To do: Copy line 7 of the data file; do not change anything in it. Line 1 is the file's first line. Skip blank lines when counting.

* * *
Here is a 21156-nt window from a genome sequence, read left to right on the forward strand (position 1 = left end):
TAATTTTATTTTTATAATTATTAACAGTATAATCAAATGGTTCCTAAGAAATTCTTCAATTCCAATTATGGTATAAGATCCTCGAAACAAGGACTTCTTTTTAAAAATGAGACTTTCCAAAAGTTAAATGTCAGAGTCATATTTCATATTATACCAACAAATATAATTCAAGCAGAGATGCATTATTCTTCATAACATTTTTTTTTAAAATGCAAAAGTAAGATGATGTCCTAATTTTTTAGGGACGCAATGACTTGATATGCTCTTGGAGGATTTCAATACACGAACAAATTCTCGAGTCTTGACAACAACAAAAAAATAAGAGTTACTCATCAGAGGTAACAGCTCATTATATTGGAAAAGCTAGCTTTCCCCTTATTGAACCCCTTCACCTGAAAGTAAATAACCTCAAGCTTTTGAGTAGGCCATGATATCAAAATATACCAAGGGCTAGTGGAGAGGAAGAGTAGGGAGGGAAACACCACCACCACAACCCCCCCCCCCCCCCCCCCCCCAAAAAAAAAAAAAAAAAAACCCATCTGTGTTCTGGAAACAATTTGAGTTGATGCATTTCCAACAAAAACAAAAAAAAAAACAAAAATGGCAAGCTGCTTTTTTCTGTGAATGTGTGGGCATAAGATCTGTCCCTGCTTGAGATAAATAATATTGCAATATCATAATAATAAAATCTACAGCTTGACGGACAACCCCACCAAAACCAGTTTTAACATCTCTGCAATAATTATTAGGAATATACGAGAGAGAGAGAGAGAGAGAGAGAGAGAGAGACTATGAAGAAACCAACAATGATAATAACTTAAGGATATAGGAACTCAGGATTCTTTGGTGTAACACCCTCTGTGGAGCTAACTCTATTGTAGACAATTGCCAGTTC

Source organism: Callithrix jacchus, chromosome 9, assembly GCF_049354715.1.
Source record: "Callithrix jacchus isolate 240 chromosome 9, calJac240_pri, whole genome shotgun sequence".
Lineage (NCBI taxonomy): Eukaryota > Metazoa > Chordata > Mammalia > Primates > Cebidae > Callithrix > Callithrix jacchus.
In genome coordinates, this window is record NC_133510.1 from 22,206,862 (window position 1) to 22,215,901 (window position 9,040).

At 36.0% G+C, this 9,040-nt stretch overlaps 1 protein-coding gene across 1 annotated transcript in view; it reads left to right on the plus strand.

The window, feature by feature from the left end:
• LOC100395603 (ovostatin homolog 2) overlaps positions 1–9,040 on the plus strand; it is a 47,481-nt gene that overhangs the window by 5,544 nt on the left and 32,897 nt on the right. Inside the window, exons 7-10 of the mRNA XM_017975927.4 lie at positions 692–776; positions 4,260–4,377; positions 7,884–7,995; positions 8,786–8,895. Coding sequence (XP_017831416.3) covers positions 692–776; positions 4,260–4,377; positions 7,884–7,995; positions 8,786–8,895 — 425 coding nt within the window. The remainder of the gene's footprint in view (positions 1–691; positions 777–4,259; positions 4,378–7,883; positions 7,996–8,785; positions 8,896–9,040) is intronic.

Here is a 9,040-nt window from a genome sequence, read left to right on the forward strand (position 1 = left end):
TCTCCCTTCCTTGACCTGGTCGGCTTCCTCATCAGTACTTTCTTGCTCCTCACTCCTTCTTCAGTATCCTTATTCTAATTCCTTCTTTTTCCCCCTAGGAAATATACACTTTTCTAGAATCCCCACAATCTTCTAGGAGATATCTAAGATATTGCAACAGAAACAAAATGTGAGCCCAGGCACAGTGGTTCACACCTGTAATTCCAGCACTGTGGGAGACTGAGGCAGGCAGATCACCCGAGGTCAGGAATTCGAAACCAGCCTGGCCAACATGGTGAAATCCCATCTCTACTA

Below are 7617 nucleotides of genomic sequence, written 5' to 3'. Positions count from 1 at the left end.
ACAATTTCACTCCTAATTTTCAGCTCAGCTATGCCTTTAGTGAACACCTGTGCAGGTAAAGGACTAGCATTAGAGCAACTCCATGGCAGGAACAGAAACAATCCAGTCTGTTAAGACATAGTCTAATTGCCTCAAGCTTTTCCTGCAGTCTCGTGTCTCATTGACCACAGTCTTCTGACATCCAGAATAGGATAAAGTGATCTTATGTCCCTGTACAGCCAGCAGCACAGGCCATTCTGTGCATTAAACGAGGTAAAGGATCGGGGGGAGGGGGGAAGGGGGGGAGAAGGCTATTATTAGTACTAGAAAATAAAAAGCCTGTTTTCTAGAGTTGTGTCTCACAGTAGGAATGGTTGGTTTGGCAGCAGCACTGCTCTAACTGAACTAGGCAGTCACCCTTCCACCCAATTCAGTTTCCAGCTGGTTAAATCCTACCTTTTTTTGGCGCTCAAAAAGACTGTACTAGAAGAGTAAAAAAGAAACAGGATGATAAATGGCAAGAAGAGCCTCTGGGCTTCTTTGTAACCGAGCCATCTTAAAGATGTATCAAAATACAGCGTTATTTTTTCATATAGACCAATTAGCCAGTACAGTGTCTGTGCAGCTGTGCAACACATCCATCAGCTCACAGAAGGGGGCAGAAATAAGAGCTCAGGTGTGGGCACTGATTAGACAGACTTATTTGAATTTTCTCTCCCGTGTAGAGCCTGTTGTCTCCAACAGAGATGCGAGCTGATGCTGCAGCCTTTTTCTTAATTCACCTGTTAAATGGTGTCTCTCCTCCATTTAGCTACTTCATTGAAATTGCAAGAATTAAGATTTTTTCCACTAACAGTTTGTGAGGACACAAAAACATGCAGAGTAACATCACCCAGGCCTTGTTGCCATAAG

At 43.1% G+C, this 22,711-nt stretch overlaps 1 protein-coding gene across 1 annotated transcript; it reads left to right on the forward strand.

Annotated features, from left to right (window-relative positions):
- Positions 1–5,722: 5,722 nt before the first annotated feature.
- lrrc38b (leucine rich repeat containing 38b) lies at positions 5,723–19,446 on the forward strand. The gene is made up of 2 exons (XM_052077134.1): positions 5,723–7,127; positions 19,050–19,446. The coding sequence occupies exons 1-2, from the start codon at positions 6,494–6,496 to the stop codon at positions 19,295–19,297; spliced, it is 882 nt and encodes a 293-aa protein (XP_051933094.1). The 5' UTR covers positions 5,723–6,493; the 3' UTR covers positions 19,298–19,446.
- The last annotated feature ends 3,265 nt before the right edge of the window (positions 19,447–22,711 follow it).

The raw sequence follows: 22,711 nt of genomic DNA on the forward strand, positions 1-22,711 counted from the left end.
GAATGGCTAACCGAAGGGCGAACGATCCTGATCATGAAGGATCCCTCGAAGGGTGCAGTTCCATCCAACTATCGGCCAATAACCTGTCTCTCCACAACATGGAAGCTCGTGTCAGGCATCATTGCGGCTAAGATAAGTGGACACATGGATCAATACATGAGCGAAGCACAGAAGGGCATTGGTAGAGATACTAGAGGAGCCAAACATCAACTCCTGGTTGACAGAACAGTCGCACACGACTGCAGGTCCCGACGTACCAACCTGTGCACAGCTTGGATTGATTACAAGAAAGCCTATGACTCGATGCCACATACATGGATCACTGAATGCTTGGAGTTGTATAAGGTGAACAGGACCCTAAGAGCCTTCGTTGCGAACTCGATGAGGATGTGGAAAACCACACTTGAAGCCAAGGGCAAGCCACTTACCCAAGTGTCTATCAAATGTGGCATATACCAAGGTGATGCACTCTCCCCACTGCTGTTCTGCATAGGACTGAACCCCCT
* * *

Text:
At 36.0% G+C, this 9,040-nt stretch overlaps 1 protein-coding gene across 1 annotated transcript in view; it reads left to right on the plus strand.